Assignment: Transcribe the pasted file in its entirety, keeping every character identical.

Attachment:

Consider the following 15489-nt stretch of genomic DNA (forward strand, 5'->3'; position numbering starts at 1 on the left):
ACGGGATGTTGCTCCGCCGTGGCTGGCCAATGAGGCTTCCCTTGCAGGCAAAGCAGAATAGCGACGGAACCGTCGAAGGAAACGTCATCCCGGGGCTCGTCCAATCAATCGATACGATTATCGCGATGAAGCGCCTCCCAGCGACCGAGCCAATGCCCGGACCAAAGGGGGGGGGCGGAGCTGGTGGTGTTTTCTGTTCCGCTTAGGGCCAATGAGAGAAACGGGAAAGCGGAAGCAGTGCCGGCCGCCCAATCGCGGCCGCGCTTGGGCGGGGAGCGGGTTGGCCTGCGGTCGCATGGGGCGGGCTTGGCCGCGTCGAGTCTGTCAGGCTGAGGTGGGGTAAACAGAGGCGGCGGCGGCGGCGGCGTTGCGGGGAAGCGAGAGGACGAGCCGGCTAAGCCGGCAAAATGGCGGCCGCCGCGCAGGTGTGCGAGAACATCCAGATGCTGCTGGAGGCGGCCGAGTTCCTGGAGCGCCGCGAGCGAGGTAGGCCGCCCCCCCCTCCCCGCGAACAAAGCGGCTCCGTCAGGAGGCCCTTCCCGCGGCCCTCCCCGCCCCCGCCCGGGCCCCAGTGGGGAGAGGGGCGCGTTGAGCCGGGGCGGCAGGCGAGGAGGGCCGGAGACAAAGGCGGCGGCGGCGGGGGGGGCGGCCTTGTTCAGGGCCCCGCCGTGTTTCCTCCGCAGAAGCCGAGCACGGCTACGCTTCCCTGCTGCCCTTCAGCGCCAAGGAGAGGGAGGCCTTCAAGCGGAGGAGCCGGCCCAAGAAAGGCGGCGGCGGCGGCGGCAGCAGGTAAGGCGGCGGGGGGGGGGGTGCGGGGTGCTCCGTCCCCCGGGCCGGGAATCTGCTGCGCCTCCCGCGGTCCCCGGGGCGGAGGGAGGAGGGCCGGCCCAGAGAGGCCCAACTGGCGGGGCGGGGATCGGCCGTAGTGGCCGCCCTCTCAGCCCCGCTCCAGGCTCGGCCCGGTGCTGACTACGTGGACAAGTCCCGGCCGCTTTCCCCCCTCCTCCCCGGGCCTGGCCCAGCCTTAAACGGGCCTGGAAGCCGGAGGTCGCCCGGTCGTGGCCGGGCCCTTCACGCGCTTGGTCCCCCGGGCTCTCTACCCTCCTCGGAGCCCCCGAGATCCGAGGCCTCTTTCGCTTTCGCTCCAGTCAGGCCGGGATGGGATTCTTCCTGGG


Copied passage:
Consider the following 15489-nt stretch of genomic DNA (forward strand, 5'->3'; position numbering starts at 1 on the left):
ACGGGATGTTGCTCCGCCGTGGCTGGCCAATGAGGCTTCCCTTGCAGGCAAAGCAGAATAGCGACGGAACCGTCGAAGGAAACGTCATCCCGGGGCTCGTCCAATCAATCGATACGATTATCGCGATGAAGCGCCTCCCAGCGACCGAGCCAATGCCCGGACCAAAGGGGGGGGGCGGAGCTGGTGGTGTTTTCTGTTCCGCTTAGGGCCAATGAGAGAAACGGGAAAGCGGAAGCAGTGCCGGCCGCCCAATCGCGGCCGCGCTTGGGCGGGGAGCGGGTTGGCCTGCGGTCGCATGGGGCGGGCTTGGCCGCGTCGAGTCTGTCAGGCTGAGGTGGGGTAAACAGAGGCGGCGGCGGCGGCGGCGTTGCGGGGAAGCGAGAGGACGAGCCGGCTAAGCCGGCAAAATGGCGGCCGCCGCGCAGGTGTGCGAGAACATCCAGATGCTGCTGGAGGCGGCCGAGTTCCTGGAGCGCCGCGAGCGAGGTAGGCCGCCCCCCCCTCCCCGCGAACAAAGCGGCTCCGTCAGGAGGCCCTTCCCGCGGCCCTCCCCGCCCCCGCCCGGGCCCCAGTGGGGAGAGGGGCGCGTTGAGCCGGGGCGGCAGGCGAGGAGGGCCGGAGACAAAGGCGGCGGCGGCGGGGGGGGCGGCCTTGTTCAGGGCCCCGCCGTGTTTCCTCCGCAGAAGCCGAGCACGGCTACGCTTCCCTGCTGCCCTTCAGCGCCAAGGAGAGGGAGGCCTTCAAGCGGAGGAGCCGGCCCAAGAAAGGCGGCGGCGGCGGCGGCAGCAGGTAAGGCGGCGGGGGGGGGGGTGCGGGGTGCTCCGTCCCCCGGGCCGGGAATCTGCTGCGCCTCCCGCGGTCCCCGGGGCGGAGGGAGGAGGGCCGGCCCAGAGAGGCCCAACTGGCGGGGCGGGGATCGGCCGTAGTGGCCGCCCTCTCAGCCCCGCTCCAGGCTCGGCCCGGTGCTGACTACGTGGACAAGTCCCGGCCGCTTTCCCCCCTCCTCCCCGGGCCTGGCCCAGCCTTAAACGGGCCTGGAAGCCGGAGGTCGCCCGGTCGTGGCCGGGCCCTTCACGCGCTTGGTCCCCCGGGCTCTCTACCCTCCTCGGAGCCCCCGAGATCCGAGGCCTCTTTCGCTTTCGCTCCAGTCAGGCCGGGATGGGATTCTTCCTGGG